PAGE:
Such as bringing your lover into your marital bed, or leaving a trail of receipts for unexplained gifts. Snoop on me, beseeches the subconscious of the one who is being unfaithful. Find me out so it can all come to a head. So we can all stop pretending.

Or you could maybe avoid all of this emotional headf*ckery, this relational toxicity, the deviousness and cunning and conniving that is a result of both infidelity and snooping, by being honest. By talking. By being open about your feelings. By putting your cards on the table.

Snooping happens when things have gone very wrong. "The moment you start snooping, you put a block on the intimacy," says Creffield. Although by the time you start snooping, the intimacy may already have left the building.

If you need to secretly spy on your other half, it might be time to either sit down and have a serious talk or, more probably, to pack your bags. Because if you are snooping, it's broken.

The Snoop's toolbox

Disclaimer: use of these products may lead to sudden loss of integrity.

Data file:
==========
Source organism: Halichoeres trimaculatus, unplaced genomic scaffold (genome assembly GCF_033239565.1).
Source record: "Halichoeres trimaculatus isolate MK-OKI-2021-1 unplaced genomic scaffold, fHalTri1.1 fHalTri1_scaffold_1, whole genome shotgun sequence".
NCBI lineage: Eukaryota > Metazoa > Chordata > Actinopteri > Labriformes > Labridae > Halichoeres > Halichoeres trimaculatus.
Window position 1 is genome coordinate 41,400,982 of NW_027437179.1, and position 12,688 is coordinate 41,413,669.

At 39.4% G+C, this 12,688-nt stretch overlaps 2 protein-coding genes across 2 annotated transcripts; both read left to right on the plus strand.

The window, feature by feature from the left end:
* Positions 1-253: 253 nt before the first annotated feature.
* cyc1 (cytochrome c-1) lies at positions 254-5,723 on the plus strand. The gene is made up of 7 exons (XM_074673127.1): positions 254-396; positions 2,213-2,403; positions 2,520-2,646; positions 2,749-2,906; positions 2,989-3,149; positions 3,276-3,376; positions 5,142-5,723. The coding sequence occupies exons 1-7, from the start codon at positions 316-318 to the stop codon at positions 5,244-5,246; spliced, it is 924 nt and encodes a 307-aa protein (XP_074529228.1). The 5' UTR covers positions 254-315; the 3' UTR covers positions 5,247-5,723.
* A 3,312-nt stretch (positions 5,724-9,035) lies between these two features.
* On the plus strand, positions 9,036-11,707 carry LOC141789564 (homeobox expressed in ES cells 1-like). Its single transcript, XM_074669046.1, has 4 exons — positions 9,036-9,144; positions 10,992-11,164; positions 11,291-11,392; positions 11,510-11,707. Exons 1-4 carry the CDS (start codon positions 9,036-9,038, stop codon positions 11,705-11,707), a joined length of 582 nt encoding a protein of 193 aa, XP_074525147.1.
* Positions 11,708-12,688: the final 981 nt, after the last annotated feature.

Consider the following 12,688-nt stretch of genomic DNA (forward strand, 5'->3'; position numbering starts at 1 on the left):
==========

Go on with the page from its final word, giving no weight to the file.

Checkmate Fidelity Testing Kit

Detects semen – think Monica Lewinsky's dress. May not work on cheating men, due to their natural, ah, physiology.

Works better to detect female infidelity, as women do not produce semen.

Simple. Yet awful. Popular in Japan. £40 (€47) from Amazon.

Viaguard Any Source DNA Sample Collection Kit

Not just semen, but any bodily fluid that you can surreptitiously swab. And not just to detect infidelity, but you can check out if anyone has been making babies without telling you.

Think Jeremy Kyle. £9.83 (€11.48) from Amazon.


Set your partner up with a honeytrap – this can be anything from incriminating texts to sexual infidelity.

Basically, you pay a stranger to set your partner up. Very, very dubious. Prices vary.

Cheating Spouse? How-To Catch App

App for iPhone or Android. Promises GPS, ability to retrieve deleted messages, check history, listen in on calls, remotely access partner's phone, hack social media accounts.

All in the best ethical taste. £1.23 (€1.44) from Google Play.

Suzanne Harrington's relentlessly candid and utterly compelling memoir, 'The Liberty Tree', is in shops now